Next to Detroit, the municipal entity I receive the most questions about is Puerto Rico — and rightly so. Puerto Rico faces economic and fiscal challenges unlike those in any state; and because Puerto Rico bonds are exempt from federal, state and local taxes in all 50 states, they are very widely held.

The situation in Puerto Rico can hardly be encapsulated in a single blog post, but I wanted to point out a few key considerations (good and bad) and offer some suggestions for investors.

The bad news on Puerto Rico has been well publicized, so I’ll start there.

The Bad

Deep debt: The Commonwealth has a significant amount of debt. In fact, the amount of debt relative to the island’s gross national product (GNP) is roughly 85%. Compare that to the worst state, which is closer to 9%. Puerto Rico simply does not have the money to cover its bills. The gap in the general fund budget has ballooned to approximately $2 billion for fiscal year (FY) 2013.

Shallow economy: Puerto Rico also has a narrow economy that has been in a recession since 2006. Unemployment has been above 10% since the start of that recession and currently is just above 14%. The tax base is not at all healthy, housing affordability is worse than most places on the continent and costs on the island are high. Consider that power costs roughly 26 cents per kilowatt there vs. just 9 cents for the U.S. states, and the island still has the burden of complying with U.S. Clean Air laws.

Pension pain: Perhaps the number one issue in Puerto Rico relates to pension liabilities and lack of funding. The island’s three major pension systems are funded at less than 10% today; the U.S. average is about 73% and the worst state (Illinois) is approximately 43%.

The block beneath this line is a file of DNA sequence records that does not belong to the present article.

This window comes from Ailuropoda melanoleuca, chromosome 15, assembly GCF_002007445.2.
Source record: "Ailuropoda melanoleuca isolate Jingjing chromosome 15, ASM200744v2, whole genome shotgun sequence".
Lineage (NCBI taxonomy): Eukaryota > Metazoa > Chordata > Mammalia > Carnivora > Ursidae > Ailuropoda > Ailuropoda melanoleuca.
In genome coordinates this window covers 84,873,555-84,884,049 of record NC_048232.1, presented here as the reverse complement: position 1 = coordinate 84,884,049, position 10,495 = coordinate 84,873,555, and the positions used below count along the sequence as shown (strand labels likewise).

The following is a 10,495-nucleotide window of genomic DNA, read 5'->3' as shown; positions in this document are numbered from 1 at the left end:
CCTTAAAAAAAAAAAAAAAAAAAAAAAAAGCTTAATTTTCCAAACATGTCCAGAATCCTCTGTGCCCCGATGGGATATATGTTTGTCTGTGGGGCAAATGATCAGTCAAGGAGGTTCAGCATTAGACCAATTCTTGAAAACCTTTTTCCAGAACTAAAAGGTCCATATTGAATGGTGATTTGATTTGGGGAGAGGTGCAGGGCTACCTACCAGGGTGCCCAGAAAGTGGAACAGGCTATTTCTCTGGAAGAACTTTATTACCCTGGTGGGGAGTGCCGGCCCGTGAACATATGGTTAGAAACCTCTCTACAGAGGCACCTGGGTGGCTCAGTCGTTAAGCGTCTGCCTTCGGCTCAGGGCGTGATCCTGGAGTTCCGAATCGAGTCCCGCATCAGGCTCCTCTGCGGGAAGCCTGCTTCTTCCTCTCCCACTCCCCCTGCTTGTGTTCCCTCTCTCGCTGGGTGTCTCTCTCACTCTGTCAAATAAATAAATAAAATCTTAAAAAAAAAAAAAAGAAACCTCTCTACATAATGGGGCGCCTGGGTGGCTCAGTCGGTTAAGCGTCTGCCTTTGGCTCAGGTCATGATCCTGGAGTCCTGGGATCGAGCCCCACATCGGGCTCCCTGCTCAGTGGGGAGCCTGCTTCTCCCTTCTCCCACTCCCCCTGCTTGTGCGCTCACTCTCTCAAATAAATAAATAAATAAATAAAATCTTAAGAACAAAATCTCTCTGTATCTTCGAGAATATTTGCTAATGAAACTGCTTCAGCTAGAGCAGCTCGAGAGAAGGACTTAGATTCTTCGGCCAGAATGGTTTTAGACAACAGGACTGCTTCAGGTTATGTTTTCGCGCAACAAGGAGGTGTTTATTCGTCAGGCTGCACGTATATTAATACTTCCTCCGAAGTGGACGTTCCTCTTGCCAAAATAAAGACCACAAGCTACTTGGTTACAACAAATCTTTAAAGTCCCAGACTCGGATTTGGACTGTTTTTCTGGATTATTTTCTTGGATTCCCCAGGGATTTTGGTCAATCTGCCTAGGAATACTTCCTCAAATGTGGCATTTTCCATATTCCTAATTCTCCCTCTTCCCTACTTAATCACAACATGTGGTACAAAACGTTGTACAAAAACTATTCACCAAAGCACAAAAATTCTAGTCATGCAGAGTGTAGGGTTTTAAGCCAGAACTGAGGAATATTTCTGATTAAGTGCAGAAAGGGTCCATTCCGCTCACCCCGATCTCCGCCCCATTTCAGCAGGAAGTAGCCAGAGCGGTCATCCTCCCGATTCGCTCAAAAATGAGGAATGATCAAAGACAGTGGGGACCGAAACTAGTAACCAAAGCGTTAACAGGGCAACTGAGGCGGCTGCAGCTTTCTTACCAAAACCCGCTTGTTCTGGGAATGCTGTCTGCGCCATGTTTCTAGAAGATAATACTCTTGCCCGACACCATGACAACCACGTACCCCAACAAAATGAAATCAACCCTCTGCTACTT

The Good

Not bad … vs. sovereigns: Puerto Rico’s debt numbers look pretty dire compared to U.S. states, but they are not much different from other sovereign entities, including the United States.

Genuine effort: The new administration in Puerto Rico has been very active in proposing measures and taking steps to free up liquidity and to ease the ailing pension system. In fact, we would award the island a solid “B” on its efforts to fix its finances. Policymakers have made changes to the pension system, raised existing taxes and created new ones to the tune of potential billions in future revenues.

The effort has been impressive, but may be a case of too little too late. Given the fiscal hole that exists and the lack of impetus for economic revival, it will be difficult to move the dial in a meaningful way.

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